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Graphic: An Encyclopaedia of New Zealand 1966.


This information was published in 1966 in An Encyclopaedia of New Zealand, edited by A. H. McLintock. It has not been corrected and will not be updated.

Up-to-date information can be found elsewhere in Te Ara.



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Payment of Members

In New Zealand payment of members first took the form of allowances under the Appropriations Act of 1870. This procedure continued until 1884 when the provisions were embodied in the Parliamentary Honorarium and Privileges Act, amended in 1887 to vary the basis of the allowance. In 1892 the Payment of Members Act provided for an annual sum in lieu of an allowance. Since the Civil List Act of 1950 salaries and allowances have been fixed by Order-in-Council on recommendation of a Royal Commission. An amending Act in 1955 provided that a Royal Commission for this purpose be set up within three months after every general election. Under the current (1964) Parliamentary Salaries and Allowances Order, the Prime Minister has a salary of £5,750 and a tax-free allowance of £1,600. Ministers holding a portfolio have a salary of £4,000 and an allowance of ££550. Ministers without portfolios receive £3,250 salary and an allowance of 450. The Speaker's salary is £3,400 and his allowance is £425. The salary of ordinary members is £2,150 and they have an allowance of between £450 and 725, depending on the classification of the electorate from urban to rural. Other payments and financially valuable privileges in connection with official duties, accommodation in Wellington while Parliament is in session, and travel are also received by members. There are certain deductions for non-attendance.

Superannuation Scheme for Members

A contributory superannuation scheme for members was introduced in 1947. The scheme now provides for a minimum retirement allowance of £350 for a member who has served for the whole of three Parliaments. This is increased by £50 per annum for each year of additional service, rising to a maximum of £700 per annum after 15 years' service. An ex-member must be 50 years of age before he qualifies. The widow of a member is entitled to an annuity of two-thirds of the retiring allowance to which her husband was entitled at the time of his death.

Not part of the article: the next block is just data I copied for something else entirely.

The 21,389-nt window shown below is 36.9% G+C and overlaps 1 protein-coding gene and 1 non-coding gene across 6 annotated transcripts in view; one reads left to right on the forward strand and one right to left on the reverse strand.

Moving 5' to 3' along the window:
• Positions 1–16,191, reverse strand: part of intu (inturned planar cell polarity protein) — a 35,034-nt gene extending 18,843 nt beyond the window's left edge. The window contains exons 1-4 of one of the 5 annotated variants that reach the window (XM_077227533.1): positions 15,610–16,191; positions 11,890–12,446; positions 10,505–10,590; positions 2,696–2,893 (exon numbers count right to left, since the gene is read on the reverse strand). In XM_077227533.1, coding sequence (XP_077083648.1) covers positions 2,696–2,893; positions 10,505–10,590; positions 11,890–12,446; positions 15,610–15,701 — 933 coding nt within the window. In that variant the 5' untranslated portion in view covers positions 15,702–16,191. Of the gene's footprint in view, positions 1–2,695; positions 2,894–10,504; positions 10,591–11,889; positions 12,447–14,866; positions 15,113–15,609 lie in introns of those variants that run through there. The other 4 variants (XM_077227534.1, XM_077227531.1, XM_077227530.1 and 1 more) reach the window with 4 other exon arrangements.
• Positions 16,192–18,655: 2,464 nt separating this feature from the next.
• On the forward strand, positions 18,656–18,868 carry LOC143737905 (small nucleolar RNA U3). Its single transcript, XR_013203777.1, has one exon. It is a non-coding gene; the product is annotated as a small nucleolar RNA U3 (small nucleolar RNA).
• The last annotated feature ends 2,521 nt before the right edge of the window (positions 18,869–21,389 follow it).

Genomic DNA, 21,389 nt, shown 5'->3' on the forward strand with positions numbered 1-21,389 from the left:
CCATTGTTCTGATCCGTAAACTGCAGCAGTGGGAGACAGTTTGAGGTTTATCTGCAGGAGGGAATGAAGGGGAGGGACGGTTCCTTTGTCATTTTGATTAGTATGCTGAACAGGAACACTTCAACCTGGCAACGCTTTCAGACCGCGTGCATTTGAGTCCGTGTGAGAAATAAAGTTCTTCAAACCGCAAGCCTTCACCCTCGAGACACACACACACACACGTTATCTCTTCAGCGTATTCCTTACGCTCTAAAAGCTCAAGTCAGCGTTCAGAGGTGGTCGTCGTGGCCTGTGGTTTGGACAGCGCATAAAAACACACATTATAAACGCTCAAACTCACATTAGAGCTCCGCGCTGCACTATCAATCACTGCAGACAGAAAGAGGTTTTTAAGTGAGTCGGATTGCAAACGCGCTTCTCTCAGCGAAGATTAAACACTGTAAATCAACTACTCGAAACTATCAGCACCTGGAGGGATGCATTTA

Royal Commission on Parliamentary Salaries, 1964

The 1964 Commisson on Parliamentary Salaries has presented its report, and the recommendations are set out in the table below. Apart from recommending a substantial salary increase all round, the report included a number of important innovations, such as the addition of the Ombudsman to the parliamentary salaries' group; provision of a pension (maximum £1,000 per annum) for former Prime Ministers who have served two years in that office, together with a special provision for their widows. Travelling allowances for Ministers' wives have been liberalised and more clearly defined. Both the Speaker and the Leader of the Opposition have had their travelling allowances extended and brought into line with those of the Ministers. In the table below, “salaries” are subject to the normal social security and income taxes while “allowances” are tax free. Although the parliamentary salaries and allowances are subject to annual appropriation, they do not appear as a single group in the Estimates. The “salaries” group appears as a permanent appropriation under the Civil List Act of 1950. Most of the travelling allowances authorised by this Act, together with such items as ministerial staff, private secretaries, and some special or extra allowances, appear on the Ministerial Division of the Internal Affairs Estimates. Travelling allowances of the Governor-General, and the expenses previously covered by this “allowance” and “extra allowance” are shown on the Miscellaneous Services Division of the Internal Affairs Estimates, while the upkeep and maintenance of the two Government Houses are included in the Public Buildings Division of the Ministry of Works Estimates. The Legislative Department Estimates cover the members' and members' wives travelling allowances, as well as most of the minor items — postage stamps, special telegram rates, Speaker's and Leader of the Opposition's car hire, and railway concessions for members' families.

Royal Commission Personnel

The following Commissioners have served since 1950, when the scheme was instituted:

1951 Sir A. T. Donnelly, K.B.E., C.M.G. (Chairman)
J. H. Boyes, C.M.G. (Member)
W. E. Barnard (Member)
1955 W. E. Barnard (Chairman)
J. H. Boyes, C.M.G. (Member)
C. V. Smith, C.B.E. (KT. 1964) (Member)
1959 R. McKeen (Chairman)
Sir M. H. Oram, KT., M.B.E. (Member)
C. V. Smith, C.B.E. (Member)
1961 E. D. Blundell, O.B.E. (Chairman)
G. T. Bolt, C.M.G. (Member)
J. Andrew, C.B.E. (Member)
1964 E. D. Blundell, O.B.E. (Chairman)
G. T. Bolt, C.M.G. (Member)
Sir J. Andrew, K.B.E. (Member)